I learned this afternoon that my wife’s youngest brother Jim has died. He was sixty years old. His death did not come as a surprise to us as he has been in increasingly poor health since his return from Vietnam. He was one of the many young men who experienced combat in Vietnam after being drafted into the U.S. Army. While in Vietnam, he was exposed to Agent Orange by the U.S. Army. Agent Orange was used  frequently as a defoliant to expose the solders of the Viet Cong by making the leaves on all vegetation to fall off thus leaving them no place to hide when attacked. Agent Orange was essentially a nerve toxin, very close chemically to nerve gas. A large number of personnel were severely injured by  this exposure. As a result Jim was chronically ill for the remainder of his life. This episode, in which so many men were injured, and the subsequent maltreatment of them by the Veterans Administration, remains one of the most shameful episodes to have occurred in our history. Every time I hear some politician heap praise on the V.A. and telling us how well we treated our returning men and women, I almost gag.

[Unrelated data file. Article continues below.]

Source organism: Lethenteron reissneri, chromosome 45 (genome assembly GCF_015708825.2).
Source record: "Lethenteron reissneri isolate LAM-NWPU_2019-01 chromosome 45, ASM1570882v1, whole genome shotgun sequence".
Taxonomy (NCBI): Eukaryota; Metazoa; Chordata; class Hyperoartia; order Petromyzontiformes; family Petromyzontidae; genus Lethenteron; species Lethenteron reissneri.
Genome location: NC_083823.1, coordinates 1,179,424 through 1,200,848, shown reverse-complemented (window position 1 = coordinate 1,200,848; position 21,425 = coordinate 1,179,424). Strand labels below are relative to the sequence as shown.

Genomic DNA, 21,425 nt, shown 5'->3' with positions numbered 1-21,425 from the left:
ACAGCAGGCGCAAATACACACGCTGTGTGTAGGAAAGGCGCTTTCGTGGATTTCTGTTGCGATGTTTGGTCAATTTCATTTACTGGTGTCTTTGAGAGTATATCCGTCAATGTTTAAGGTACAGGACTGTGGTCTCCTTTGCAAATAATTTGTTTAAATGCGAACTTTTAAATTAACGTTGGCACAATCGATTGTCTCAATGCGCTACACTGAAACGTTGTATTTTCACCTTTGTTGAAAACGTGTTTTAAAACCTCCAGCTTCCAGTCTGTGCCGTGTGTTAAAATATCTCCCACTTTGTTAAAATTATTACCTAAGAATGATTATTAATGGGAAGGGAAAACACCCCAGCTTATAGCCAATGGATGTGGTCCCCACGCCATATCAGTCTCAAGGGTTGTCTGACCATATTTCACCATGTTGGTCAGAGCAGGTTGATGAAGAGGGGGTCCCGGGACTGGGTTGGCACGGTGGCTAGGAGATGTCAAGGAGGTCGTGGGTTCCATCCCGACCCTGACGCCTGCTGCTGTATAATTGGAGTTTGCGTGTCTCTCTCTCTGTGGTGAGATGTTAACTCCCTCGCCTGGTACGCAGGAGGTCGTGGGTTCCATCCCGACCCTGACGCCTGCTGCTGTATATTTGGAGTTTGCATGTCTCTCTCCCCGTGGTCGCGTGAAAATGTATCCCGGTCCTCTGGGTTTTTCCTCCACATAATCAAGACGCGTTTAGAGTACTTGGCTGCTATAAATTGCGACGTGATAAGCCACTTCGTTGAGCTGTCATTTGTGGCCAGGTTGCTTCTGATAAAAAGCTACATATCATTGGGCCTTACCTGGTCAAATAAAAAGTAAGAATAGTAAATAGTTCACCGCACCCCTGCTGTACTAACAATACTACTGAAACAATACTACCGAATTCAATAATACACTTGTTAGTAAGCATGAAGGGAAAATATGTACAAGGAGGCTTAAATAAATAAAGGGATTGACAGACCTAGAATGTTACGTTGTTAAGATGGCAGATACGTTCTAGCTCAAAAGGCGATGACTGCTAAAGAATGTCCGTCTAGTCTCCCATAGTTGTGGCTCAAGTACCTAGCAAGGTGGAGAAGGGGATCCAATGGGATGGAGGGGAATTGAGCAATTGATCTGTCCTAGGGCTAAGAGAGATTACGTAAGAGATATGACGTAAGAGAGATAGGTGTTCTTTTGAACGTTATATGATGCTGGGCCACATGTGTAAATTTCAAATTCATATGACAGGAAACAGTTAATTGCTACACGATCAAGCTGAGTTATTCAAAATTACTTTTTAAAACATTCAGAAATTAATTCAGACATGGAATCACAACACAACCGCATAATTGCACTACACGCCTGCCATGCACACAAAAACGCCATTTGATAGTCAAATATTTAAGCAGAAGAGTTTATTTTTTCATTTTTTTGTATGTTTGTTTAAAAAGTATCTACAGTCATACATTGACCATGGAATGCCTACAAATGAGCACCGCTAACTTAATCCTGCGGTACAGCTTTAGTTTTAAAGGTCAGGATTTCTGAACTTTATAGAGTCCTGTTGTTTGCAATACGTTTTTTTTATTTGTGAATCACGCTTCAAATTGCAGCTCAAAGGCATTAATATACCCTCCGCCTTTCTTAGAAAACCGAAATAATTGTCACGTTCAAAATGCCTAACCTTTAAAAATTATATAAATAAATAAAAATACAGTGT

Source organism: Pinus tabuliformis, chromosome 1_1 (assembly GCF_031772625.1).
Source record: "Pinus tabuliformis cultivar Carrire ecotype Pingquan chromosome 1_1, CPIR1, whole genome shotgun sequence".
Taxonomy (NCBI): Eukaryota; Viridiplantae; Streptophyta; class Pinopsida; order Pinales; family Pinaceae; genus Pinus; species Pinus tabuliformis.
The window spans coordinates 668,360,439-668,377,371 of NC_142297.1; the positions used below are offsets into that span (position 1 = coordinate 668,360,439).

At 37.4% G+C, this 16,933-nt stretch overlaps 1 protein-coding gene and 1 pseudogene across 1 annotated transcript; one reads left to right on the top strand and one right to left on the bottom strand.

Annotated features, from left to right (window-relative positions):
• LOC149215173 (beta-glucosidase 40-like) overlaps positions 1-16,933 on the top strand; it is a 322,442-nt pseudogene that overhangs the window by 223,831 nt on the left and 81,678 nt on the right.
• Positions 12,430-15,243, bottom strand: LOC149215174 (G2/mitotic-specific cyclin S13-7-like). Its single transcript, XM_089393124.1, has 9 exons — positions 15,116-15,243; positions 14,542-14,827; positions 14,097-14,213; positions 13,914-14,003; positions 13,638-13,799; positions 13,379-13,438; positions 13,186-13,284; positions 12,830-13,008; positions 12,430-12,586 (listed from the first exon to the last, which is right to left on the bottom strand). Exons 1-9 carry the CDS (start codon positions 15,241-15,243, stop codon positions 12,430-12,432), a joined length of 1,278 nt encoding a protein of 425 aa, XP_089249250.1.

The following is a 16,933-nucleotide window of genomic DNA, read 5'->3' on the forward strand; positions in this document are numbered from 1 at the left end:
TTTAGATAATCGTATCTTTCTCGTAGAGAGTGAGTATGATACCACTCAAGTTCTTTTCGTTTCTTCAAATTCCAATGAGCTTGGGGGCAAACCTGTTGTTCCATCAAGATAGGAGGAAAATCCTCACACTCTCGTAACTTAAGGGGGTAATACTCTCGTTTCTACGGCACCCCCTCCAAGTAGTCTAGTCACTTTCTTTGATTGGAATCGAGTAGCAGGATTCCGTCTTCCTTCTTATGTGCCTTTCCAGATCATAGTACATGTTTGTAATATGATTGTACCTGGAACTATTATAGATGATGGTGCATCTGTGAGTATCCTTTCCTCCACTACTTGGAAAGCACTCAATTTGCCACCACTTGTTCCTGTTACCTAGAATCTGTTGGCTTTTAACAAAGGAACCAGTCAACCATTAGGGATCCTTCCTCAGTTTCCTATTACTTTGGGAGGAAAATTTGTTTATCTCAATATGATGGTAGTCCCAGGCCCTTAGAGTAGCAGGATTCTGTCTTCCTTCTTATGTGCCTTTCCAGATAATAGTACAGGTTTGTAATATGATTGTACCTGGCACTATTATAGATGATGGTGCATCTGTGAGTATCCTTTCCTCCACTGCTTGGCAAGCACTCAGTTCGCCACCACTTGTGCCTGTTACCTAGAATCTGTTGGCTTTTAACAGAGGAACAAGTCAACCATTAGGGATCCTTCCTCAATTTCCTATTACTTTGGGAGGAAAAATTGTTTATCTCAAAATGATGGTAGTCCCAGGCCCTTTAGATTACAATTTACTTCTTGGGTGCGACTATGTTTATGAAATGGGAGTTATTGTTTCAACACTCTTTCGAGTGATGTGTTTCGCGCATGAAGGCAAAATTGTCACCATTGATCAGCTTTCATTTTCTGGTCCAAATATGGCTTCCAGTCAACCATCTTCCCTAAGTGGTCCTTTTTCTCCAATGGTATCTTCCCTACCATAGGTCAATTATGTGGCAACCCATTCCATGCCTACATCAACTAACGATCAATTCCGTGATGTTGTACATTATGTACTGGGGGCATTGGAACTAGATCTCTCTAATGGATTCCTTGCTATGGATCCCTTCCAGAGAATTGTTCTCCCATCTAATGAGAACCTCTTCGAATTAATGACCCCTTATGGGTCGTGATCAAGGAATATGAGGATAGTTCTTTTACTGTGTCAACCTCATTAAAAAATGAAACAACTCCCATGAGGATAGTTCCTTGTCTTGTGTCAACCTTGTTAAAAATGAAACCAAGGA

(Postscript: I must apologize for this Post. It was written several years ago but it was only published recently. Upon reading it the reader is unfortunately left with the the impression that Jim had died a short time before the post was published. Jim actually died several years prior to the 2019 publication of this Post.) 


I am 89 years old and was married for 66 years. My wife passed away in 2016. I am a retired engineer and spent 35 years developing INS gyroscopes. I was a High School mentor in physics, a mountaineer, a model builder, a machinist and I have a degree in Physics. My interests include railroad history and photography, science history, cosmology, interesting people, and old engineering drawings. I place a high value on my friendships. I enjoying my life and I try look forward with a sense of anticipation and curiosity about what my future has in store for me.


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